De Grey Mining (ASX:DEG) advancing Pilbara Gold Project

Interviews

by Anna Napoli

De Grey Mining Limited (ASX:DEG) Executive Chairman, Simon Lill talks about the company's Pilbara Gold Project, timelines and strategy.

Anna Napoli: Hi, I'm Anna Napoli for the Finance News Network and joining me now from De Grey Mining (ASX:DEG) is Executive Chairman Simon Lill. Simon, welcome to FNN.

Simon Lill: Thanks Anna.

Anna Napoli: Now, first up, can you give us an introduction to De Grey Mining (ASX:DEG)?

Simon Lill: De Grey Mining's a gold development story. We're based in the Pilbara region of North-western Australia. We started up there actually in 2003. We've got over 1,500 square kilometres of contiguous tenements. We've got a board that is led by myself as Executive Chairman, but we've just recently been moving to improve the board, strengthen the board I should say.

We've got Mr. Andy Beckwith who is our technical director and really in charge of the geology which is what we're all about at the moment, Mr. Brett Lambert who is a mining engineer and we have just really employed a gentlemen by the name of Mr. Peter Hood who is the recently retired president of the Australian Chamber of Commerce and Industry so we see him as a good appointment.

Then there's myself and Mr. Steve Morris who have been with the company now for five or six years.

Anna Napoli: Simon, you mentioned the Northwest region of Western Australia. What makes this area so unique?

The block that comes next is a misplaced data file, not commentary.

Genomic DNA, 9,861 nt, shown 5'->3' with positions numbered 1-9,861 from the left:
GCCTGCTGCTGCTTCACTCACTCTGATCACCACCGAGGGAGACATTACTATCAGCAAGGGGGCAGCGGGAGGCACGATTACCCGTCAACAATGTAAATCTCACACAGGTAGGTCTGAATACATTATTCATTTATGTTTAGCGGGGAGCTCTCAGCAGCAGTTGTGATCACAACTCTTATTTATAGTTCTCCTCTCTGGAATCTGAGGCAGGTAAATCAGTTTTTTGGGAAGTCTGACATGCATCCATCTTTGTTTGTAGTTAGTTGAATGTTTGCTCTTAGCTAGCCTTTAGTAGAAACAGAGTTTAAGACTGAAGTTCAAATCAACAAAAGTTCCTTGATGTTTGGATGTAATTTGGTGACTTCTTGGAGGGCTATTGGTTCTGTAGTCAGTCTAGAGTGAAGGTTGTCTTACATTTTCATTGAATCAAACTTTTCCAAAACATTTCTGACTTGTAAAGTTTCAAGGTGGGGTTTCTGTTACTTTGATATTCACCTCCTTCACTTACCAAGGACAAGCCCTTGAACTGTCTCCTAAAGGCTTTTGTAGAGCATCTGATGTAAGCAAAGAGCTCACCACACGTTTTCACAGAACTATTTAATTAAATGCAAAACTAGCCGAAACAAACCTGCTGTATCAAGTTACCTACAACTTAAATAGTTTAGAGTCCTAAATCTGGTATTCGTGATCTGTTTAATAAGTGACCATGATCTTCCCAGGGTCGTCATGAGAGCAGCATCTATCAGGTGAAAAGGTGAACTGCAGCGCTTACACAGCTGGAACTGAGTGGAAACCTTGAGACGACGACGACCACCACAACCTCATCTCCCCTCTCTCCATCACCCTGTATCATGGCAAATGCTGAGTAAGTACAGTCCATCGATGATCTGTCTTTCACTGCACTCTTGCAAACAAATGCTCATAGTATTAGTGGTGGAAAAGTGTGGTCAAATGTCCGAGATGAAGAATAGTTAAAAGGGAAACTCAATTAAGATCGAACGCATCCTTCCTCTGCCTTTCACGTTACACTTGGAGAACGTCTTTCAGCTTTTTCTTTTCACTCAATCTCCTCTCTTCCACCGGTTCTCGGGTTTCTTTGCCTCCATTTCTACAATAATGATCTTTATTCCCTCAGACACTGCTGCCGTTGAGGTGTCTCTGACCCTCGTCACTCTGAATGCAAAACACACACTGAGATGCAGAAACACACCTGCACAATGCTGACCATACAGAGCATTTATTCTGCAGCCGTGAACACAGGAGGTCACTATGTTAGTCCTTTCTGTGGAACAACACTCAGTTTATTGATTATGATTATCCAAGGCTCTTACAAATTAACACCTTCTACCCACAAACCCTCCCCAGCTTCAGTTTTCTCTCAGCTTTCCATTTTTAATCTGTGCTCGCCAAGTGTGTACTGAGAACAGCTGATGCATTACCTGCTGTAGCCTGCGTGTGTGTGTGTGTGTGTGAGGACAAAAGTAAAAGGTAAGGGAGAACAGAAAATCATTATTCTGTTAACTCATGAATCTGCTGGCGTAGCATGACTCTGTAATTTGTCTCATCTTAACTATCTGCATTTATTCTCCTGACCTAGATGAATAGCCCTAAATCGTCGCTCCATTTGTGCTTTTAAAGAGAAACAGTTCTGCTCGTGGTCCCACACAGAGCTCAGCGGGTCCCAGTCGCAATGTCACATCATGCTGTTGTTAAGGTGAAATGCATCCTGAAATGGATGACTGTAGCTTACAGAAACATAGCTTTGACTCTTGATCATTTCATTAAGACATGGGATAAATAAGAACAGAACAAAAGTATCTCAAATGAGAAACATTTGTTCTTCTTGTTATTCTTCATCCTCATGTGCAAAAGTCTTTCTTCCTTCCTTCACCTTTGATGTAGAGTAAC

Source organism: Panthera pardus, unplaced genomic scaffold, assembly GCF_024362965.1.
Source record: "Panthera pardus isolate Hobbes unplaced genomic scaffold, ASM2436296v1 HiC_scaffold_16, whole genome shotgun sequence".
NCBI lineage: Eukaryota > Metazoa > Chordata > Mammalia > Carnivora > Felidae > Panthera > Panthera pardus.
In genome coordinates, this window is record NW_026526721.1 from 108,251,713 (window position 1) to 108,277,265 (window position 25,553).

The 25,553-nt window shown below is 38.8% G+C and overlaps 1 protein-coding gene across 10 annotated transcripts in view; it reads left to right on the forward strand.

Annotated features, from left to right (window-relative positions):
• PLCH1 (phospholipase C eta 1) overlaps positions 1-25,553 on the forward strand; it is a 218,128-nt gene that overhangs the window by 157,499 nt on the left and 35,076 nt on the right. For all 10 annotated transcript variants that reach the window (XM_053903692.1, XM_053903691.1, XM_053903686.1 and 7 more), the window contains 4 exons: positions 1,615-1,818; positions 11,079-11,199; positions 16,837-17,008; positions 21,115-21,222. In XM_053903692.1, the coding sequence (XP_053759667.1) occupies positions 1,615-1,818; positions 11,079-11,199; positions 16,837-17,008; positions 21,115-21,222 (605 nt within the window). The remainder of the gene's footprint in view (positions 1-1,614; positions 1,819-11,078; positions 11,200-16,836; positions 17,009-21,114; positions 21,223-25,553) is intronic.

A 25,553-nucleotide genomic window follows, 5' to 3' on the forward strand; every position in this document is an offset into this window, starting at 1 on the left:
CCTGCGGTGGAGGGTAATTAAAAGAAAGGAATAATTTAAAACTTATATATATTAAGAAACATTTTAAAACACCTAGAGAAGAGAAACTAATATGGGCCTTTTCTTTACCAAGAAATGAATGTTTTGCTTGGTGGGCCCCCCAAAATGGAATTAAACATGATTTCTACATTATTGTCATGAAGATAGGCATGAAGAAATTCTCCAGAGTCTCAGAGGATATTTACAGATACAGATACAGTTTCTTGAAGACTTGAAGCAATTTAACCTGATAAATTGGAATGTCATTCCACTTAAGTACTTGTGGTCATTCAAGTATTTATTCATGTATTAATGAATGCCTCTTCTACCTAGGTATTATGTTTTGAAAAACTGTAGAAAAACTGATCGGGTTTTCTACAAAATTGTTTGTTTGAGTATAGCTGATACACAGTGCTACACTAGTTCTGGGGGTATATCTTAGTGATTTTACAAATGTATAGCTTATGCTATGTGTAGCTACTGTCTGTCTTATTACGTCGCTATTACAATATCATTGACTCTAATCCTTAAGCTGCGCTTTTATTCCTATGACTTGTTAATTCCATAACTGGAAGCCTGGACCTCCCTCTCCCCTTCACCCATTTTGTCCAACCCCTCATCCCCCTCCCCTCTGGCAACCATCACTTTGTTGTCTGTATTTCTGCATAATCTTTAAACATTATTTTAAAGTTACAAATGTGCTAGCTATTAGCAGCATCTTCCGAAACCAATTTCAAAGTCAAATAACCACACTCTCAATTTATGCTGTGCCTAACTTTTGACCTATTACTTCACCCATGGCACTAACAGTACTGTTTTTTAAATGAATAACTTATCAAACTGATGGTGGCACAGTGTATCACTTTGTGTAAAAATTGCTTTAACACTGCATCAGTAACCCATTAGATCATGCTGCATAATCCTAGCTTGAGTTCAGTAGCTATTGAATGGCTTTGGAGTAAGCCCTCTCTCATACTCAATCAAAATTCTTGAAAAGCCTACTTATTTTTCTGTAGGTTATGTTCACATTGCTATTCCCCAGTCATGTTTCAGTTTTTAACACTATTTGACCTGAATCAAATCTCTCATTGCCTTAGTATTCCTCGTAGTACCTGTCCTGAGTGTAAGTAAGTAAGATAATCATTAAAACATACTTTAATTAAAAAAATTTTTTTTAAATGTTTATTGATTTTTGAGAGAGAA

Simon Lill: Well the Northwest, the Pilbara region in particular is renowned for its iron ore and Port Hedland is the world's largest export port for iron ore. I think they move something like half a billion tonnes a year through there which is an enormous amount. It's not renowned for its gold and yet it sits in a basin that is somewhere between 2.7 and 3.3 billion years old which as I understand it is the period where something like 80 per cent of the world's gold has been deposited and found from. So it's not recognised as a gold province which we find unusual because we would suggest that we've got lots of gold.

Anna Napoli: So let's talk about your Pilbara Gold Project. What's the size of the resource?

Simon Lill: At the moment we've just recently announced we've got 1.4 million ounces of gold. It's at a grade of about 1.6 grams per tonne. Something like over 50 per cent of that is measured in indicator, which is a huge bonus for us, in terms of drawing out resources for financing purposes, etc.

More importantly we've just recently been stating that our target is to get to two million ounces and beyond. We've got a corporate target of three million ounces. So we believe there's quite a significant amount of gold in the region.

Anna Napoli: And, how is the drill program progressing?

Simon Lill: We've been drilling for us as a small company quite aggressively for the last 12 months and our plan is to continue through the next 12 months. There are some seasonality issues. January, February, March is the wet season up there and it's hard to get the rigs to the right spots at times.

But we have ongoing drilling there at the moment. We've got three rigs working there at the moment.